FacebookTwitterGoogle+RedditEmail

Declaration of War: Not Just a Good Idea, It’s the Law

by

The US Constitution confers upon Congress the legal power to declare war.

Or, to put it a different way, if Congress hasn’t declared war, then the United States is not, in any legal sense, at war.

No, an “authorization for use of military force” is not a declaration of war. In fact, AUMFs come right out and say they’re not declarations of war (the sections that say so are referred to as “war powers reservation clauses”).

From these facts, it follows that each and every one of the 90,000 or so US combat deaths since the final casualty of World War II — a B-32 gunner named Anthony Marchione, killed over Japan in August of 1945 — as well as all “enemy” casualties in Korea, Vietnam, Afghanistan, Iraq and numerous smaller conflicts, were and remain war crimes. And that the politicians responsible are, yes, war criminals.

Now, US president Barack Obama has announced yet another count in the 70-year-long chain of criminal conspiracies to kill American military men and women, as well as foreign combatants and non-combatants. He plans to send US special operations troops into Syria, ostensibly to fight the Islamic State but also, and he’s not very coy about it, to overthrow Syria’s existing government.

Disclosure: Since leaving the US Marine Corps 20 years ago, I’ve personally become more and more anti-war in temperament. But even if I hadn’t, I’d like to think that looking back on seven decades of complete lawlessness as regards US military adventurism would lead me to the same conclusion.

If Congress isn’t willing to take the simple step of voting to declare war, why should the rest of us pretend that it has done so?

Why should ordinary Americans pick up the tab in blood and treasure for conflicts that can’t garner the plain, open, unqualified support of 218 US Representatives and 51 US Senators?

Why should ordinary Americans yield the extraordinary  powers and prerogatives war portends to politicians too craven to put the thing in writing and vote its passage?

No, I don’t believe requiring Congress to declare war before waging war will end war.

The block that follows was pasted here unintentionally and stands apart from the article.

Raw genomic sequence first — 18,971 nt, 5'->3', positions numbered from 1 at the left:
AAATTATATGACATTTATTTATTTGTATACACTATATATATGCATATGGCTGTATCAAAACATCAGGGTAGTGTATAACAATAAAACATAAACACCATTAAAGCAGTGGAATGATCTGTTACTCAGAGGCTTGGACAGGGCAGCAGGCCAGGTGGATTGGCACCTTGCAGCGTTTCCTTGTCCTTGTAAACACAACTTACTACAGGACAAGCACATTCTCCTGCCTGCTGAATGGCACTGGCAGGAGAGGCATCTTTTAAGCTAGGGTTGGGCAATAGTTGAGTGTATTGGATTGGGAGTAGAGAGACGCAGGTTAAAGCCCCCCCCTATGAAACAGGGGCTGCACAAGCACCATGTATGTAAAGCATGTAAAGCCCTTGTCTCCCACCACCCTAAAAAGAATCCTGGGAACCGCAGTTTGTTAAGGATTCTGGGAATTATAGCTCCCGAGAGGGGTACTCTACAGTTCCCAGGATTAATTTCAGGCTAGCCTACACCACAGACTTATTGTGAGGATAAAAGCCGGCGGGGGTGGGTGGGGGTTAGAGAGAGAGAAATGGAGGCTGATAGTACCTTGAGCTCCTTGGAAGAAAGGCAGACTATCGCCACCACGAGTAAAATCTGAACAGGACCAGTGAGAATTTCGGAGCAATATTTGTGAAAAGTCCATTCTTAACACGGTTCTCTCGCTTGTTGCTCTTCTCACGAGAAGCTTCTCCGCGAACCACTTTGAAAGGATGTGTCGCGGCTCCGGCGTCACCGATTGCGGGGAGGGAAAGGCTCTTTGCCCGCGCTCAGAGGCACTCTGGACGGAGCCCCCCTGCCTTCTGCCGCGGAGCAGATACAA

No, I don’t believe requiring Congress to declare war before waging war will make war less bloody or less horrifying or more humane.

But it might make them move a little more slowly and thoughtfully when it comes to condemning thousands, even millions, to violent death.

More articles by:

Thomas L. Knapp is director and senior news analyst at the William Lloyd Garrison Center for Libertarian Advocacy Journalism (thegarrisoncenter.org). He lives and works in north central Florida.

CounterPunch Magazine

minimag-edit

bernie-the-sandernistas-cover-344x550

zen economics

June 26, 2017
William Hawes – Jason Holland
Lies That Capitalists Tell Us
Chairman Brandon Sazue
Out of the Shadow of Custer: Zinke Proves He’s No “Champion” of Indian Country With his Grizzly Lies
Patrick Cockburn
Grenfell Tower: the Tragic Price of the Rolled-Back Stat
Joseph Mangano
Tritium: Toxic Tip of the Nuclear Iceberg
Ray McGovern
Hersh’s Big Scoop: Bad Intel Behind Trump’s Syria Attack
Roy Eidelson
Heart of Darkness: Observations on a Torture Notebook
Geoff Beckman
Why Democrats Lose: the Case of Jon Ossoff
Matthew Stevenson
Travels Around Trump’s America
David Macaray
Law Enforcement’s Dirty Little Secret
Colin Todhunter
Future Shock: Imagining India
Yoav Litvin
Animals at the Roger Waters Concert
Binoy Kampmark
Pride in San Francisco
Stansfield Smith
 North Koreans in South Korea Face Imprisonment for Wanting to Return Home
James Porteous
Seventeen-Year-Old Nabra Hassanen Was Murdered
Weekend Edition
June 23, 2017
Friday - Sunday
Jeffrey St. Clair
Democrats in the Dead Zone
Gary Leupp
Trump, Qatar and the Danger of Total Confusion
Andrew Levine
The “Democracies” We Deserve
Jeffrey St. Clair - Joshua Frank
The FBI’s “Operation Backfire” and the Case of Briana Waters
Rob Urie
Cannibal Corpse
Joseph G. Ramsey
Savage Calculations: On the Exoneration of Philando Castile’s Killer
John Wight
Trump’s Attack on Cuba
Dave Lindorff
We Need a Mass Movement to Demand Radical Progressive Change
Brian Cloughley
Moving Closer to Doom
David Rosen
The Sex Offender: the 21st Century Witch
John Feffer
All Signs Point to Trump’s Coming War With Iran
Jennifer L. Lieberman
What’s Really New About the Gig Economy?
Pete Dolack
Analyzing the Failures of Syriza
Vijay Prashad
The Russian Nexus
Mike Whitney
Putin Tries to Avoid a Wider War With the US
Gregory Barrett
“Realpolitik” in Berlin: Merkel Fawns Over Kissinger
Louis Yako
The Road to Understanding Syria Goes Through Iraq
Graham Peebles
Grenfell Tower: A Disaster Waiting to Happen
Ezra Rosser
The Poverty State of Mind and the State’s Obligations to the Poor
Ron Jacobs
Andrew Jackson and the American Psyche
Pepe Escobar
Fear and Loathing on the Afghan Silk Road
Andre Vltchek
Why I Reject Western Courts and Justice
Lawrence Davidson
On Hidden Cultural Corruptors
Christopher Brauchli
The Routinization of Mass Shootings in America
Missy Comley Beattie
The Poor Need Not Apply
Martin Billheimer
White Man’s Country and the Iron Room
Joseph Natoli
What to Wonder Now
Tom Clifford
Hong Kong: the Chinese Meant Business
Thomas Knapp
The Castile Doctrine: Cops Without Consequences
Nyla Ali Khan
Borders Versus Memory
Binoy Kampmark
Death on the Road: Memory in Tim Winton’s Shrine
FacebookTwitterGoogle+RedditEmail